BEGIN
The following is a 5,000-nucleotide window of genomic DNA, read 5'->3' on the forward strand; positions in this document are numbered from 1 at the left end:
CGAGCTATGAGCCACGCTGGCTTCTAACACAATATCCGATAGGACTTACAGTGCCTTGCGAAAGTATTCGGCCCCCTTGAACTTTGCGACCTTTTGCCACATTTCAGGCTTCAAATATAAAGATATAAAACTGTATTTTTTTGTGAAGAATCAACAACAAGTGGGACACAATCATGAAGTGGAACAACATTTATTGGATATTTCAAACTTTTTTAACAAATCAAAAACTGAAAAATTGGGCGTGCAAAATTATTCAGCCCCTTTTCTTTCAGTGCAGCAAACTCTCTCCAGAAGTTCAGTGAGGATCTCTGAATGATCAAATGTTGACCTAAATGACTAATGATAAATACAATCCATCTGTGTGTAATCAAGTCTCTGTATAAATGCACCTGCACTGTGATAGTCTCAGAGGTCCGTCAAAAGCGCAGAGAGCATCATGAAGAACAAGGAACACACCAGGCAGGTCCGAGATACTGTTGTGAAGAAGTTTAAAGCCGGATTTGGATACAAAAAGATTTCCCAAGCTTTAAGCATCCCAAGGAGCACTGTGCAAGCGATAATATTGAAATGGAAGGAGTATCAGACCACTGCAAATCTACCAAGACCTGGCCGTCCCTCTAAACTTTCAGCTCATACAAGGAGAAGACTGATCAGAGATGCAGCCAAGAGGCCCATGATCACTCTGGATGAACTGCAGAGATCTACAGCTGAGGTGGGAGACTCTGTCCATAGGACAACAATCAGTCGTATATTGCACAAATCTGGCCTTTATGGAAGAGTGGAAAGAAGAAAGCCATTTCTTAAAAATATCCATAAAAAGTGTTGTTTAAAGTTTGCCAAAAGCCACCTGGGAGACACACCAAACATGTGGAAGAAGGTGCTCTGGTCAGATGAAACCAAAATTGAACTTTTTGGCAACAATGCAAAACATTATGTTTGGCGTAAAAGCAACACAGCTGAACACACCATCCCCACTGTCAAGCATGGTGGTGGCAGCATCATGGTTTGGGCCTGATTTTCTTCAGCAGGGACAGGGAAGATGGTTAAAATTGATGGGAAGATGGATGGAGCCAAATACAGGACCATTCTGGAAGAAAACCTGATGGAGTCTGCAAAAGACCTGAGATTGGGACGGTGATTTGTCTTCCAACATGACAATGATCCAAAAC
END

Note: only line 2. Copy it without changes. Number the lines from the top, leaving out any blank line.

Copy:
CGAGCTATGAGCCACGCTGGCTTCTAACACAATATCCGATAGGACTTACAGTGCCTTGCGAAAGTATTCGGCCCCCTTGAACTTTGCGACCTTTTGCCACATTTCAGGCTTCAAATATAAAGATATAAAACTGTATTTTTTTGTGAAGAATCAACAACAAGTGGGACACAATCATGAAGTGGAACAACATTTATTGGATATTTCAAACTTTTTTAACAAATCAAAAACTGAAAAATTGGGCGTGCAAAATTATTCAGCCCCTTTTCTTTCAGTGCAGCAAACTCTCTCCAGAAGTTCAGTGAGGATCTCTGAATGATCAAATGTTGACCTAAATGACTAATGATAAATACAATCCATCTGTGTGTAATCAAGTCTCTGTATAAATGCACCTGCACTGTGATAGTCTCAGAGGTCCGTCAAAAGCGCAGAGAGCATCATGAAGAACAAGGAACACACCAGGCAGGTCCGAGATACTGTTGTGAAGAAGTTTAAAGCCGGATTTGGATACAAAAAGATTTCCCAAGCTTTAAGCATCCCAAGGAGCACTGTGCAAGCGATAATATTGAAATGGAAGGAGTATCAGACCACTGCAAATCTACCAAGACCTGGCCGTCCCTCTAAACTTTCAGCTCATACAAGGAGAAGACTGATCAGAGATGCAGCCAAGAGGCCCATGATCACTCTGGATGAACTGCAGAGATCTACAGCTGAGGTGGGAGACTCTGTCCATAGGACAACAATCAGTCGTATATTGCACAAATCTGGCCTTTATGGAAGAGTGGAAAGAAGAAAGCCATTTCTTAAAAATATCCATAAAAAGTGTTGTTTAAAGTTTGCCAAAAGCCACCTGGGAGACACACCAAACATGTGGAAGAAGGTGCTCTGGTCAGATGAAACCAAAATTGAACTTTTTGGCAACAATGCAAAACATTATGTTTGGCGTAAAAGCAACACAGCTGAACACACCATCCCCACTGTCAAGCATGGTGGTGGCAGCATCATGGTTTGGGCCTGATTTTCTTCAGCAGGGACAGGGAAGATGGTTAAAATTGATGGGAAGATGGATGGAGCCAAATACAGGACCATTCTGGAAGAAAACCTGATGGAGTCTGCAAAAGACCTGAGATTGGGACGGTGATTTGTCTTCCAACATGACAATGATCCAAAAC